Photo credit: Shutterstock/Copyright by Sven Hoppe
It’s Monday morning. After getting a cup of coffee, you log onto your network and bring up your work email. You quickly glance down at dozens of emails, seeing only a few that require attention. The list of topics may be intriguing, but most emails will be quickly deleted.
Do these email subjects / thoughts seem familiar?
“You’re confirmed for tomorrow’s seminar” – (But I never signed up for any seminar…)
“Ten must-use tech tips for virtualization” – (I’m sick of these tech tips from that magazine…)
“Can we chat this week?” – (I never should have connected with that salesperson on LinkedIn…)
“Top webcasts of the week…” (Who are those guys?)
“Stop wasting time…” (You could have helped by not sending this email…)
Even after over 90% of incoming emails are blocked via spam filters, my inbox still seems to fill up with unwanted email. We’ve got social media sites, magazines, vendors and more - all sending us more messages than ever. What can be done? Is there any hope to truly solve this problem?
While there are no easy fixes, there are some things we can do to unclutter our inboxes. But before we can fix the problem, we need to examine how we got into this new spam mess in the first place.
Help – my inbox is full again!
Perhaps you wonder why this spam problem is growing again for many people. Haven’t we already fixed this spam issue years ago?
The first challenge that everyone has, is defining what spam is. Most people think of spam as any email that they don’t want to see. However, one person’s spam is someone else’s must-read newsletter or great one-time offer.
But can’t the technology know (or learn) what I like? Yes and no.
Over the years, state-of-the-art spam filters have gotten pretty good at detecting and filtering out emails from unsolicited sources that somehow got your email address. (One look at your Gmail or Yahoo spam folder will likely demonstrate that many messages are already being sent off on a detour from your inbox.)
This spam detection is based on many technical factors – including the source address reputation, scale of email sent (number of messages), manual filters that the end user has put in place to block unwanted topics or people, etc.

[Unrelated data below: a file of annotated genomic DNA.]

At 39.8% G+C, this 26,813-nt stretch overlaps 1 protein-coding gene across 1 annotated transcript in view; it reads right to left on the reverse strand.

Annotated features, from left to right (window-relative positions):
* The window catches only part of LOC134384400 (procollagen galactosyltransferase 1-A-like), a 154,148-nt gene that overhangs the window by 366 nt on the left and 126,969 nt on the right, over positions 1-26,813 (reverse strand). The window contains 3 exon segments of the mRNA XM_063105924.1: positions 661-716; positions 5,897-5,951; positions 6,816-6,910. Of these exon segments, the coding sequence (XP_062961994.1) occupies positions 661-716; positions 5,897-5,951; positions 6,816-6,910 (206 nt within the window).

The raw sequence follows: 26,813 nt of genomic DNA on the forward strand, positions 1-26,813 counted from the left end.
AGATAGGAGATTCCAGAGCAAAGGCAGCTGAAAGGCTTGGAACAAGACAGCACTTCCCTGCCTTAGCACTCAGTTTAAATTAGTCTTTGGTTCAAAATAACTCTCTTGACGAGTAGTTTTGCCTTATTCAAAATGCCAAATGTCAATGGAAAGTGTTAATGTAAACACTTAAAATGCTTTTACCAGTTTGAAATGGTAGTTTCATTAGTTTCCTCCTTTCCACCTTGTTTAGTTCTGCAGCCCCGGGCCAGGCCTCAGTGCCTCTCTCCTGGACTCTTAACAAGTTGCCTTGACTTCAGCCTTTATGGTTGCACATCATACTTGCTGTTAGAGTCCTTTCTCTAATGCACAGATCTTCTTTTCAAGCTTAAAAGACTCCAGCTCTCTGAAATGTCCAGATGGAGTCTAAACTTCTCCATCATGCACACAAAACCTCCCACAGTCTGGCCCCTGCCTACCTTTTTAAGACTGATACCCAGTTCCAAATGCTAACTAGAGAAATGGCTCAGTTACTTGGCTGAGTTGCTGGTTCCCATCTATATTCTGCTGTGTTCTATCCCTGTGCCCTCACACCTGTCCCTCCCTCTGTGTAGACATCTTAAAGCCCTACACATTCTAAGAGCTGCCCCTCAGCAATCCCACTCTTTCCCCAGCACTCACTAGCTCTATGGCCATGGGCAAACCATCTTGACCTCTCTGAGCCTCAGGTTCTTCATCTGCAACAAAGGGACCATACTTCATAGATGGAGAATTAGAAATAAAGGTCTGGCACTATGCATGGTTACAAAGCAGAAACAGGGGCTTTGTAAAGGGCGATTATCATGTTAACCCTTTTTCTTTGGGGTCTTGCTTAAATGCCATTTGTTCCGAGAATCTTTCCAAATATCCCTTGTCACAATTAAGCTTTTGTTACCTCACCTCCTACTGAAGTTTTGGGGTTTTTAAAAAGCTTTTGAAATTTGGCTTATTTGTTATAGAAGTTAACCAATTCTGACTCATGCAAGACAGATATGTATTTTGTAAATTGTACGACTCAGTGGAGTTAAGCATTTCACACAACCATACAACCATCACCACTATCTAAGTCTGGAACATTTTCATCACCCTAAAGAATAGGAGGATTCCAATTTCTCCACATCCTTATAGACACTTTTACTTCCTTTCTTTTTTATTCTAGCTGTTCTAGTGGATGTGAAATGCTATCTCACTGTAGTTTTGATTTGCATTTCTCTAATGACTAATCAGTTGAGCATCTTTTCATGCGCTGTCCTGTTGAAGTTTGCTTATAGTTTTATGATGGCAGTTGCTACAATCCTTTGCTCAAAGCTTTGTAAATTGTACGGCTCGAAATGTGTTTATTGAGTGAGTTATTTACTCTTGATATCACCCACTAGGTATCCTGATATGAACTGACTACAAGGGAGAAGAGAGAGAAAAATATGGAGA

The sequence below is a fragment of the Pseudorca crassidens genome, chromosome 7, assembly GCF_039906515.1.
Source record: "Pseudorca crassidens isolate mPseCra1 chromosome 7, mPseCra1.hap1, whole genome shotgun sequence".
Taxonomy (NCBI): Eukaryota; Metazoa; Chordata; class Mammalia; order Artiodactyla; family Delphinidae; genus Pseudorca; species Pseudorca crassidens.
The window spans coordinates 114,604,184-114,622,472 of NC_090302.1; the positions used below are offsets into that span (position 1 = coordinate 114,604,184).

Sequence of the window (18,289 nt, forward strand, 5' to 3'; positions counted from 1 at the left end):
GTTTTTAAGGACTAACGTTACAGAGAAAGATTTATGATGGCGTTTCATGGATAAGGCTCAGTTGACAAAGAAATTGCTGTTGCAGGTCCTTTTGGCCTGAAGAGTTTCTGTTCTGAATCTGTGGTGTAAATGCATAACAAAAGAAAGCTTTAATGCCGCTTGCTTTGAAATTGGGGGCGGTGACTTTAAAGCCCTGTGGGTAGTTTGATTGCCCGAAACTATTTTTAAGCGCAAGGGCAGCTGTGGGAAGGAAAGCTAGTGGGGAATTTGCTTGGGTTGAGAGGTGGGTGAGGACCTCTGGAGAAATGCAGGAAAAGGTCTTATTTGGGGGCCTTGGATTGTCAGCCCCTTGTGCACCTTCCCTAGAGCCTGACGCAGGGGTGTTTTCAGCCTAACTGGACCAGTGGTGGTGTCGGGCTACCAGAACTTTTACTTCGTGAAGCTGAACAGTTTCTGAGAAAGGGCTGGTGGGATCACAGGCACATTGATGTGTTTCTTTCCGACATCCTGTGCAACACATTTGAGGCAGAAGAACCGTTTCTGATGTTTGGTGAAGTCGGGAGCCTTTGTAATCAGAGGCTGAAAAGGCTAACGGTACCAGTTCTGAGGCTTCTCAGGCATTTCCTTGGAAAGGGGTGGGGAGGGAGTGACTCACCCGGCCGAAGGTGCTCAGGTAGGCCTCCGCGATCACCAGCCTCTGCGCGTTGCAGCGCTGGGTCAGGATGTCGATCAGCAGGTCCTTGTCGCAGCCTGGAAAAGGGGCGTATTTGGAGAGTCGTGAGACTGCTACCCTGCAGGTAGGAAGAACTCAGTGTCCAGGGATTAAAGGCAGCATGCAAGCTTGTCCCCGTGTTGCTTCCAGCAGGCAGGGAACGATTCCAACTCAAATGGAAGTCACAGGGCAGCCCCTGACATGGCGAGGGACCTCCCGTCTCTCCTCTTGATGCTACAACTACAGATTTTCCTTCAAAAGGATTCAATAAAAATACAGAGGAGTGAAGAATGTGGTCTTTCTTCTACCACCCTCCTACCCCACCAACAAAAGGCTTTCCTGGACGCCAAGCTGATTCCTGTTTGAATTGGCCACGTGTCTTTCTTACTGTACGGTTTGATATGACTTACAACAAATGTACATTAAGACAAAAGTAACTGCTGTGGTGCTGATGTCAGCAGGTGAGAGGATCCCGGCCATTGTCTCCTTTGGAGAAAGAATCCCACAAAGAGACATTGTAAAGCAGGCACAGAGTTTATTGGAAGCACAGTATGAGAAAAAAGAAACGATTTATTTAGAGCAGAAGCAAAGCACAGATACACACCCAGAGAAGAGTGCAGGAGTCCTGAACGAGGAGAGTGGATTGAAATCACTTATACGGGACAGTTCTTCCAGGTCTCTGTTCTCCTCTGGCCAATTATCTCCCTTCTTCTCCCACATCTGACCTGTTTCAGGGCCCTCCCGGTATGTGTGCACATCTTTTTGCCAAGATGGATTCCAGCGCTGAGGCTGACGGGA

However, in response, many “trusted” sources are sending more emails than ever to test the limits of our “relationship” with that source. New on the scene: Social network sites send us updates when people like our updates or posts. Also, magazines and news sites, which we subscribed to at some point in the past via an online sign-up process (or perhaps we didn’t uncheck a box), sell our email addresses to “partners.”
Emails from these “trusted” sources have an ever-growing number of ways to end up in our inboxes. What’s worse, trying to unsubscribe to some magazines or newsletters can occasionally bring even more unwanted email, since those sites don’t stop sending emails. Rather, they use your unsubscribe request as a further proof that you are a good email address to share. Sadly, it is often difficult to know what actually happens when requests are made to unsubscribe to listserves.
There are even stories of new spam techniques being used by “bad guys” to hide id theft. However, that topic is for another day.
A spam plan?
So what can be done?
First, unsubscribe to email updates from your social networking sites. Getting an email every time someone in LinkedIn or Facebook likes your post or picture will quickly fill up any inbox.
Second, use your company’s anti-spam tool to its fullest capability. Many anti-spam tools allow for email from certain senders or subject matters to be automatically sent to spam folders. Get training and make sure you know how to use the software to gain the upper-hand against spammers.
Third, you can follow some of these 25 most popular anti-spam tips, which can help at home and work. The list covers some great ideas. Still, the best way to not be spammed is to not give out your email address – which is difficult in government where our information is often publicly accessible via websites or Freedom of Information Act (FOIA) requests.
One last point. Some of those emails are also malicious. Spear-phishing remains a top challenge for governments and businesses around the world - so be extra careful opening emails and clicking on links from non-trusted sources. Even trusted sources can sometimes be a problem, if a friend forwards a bad link.
Bottom line, the solution is to develop a personal spam plan and stick with it - using the tips provided.
Any stories to share on spam?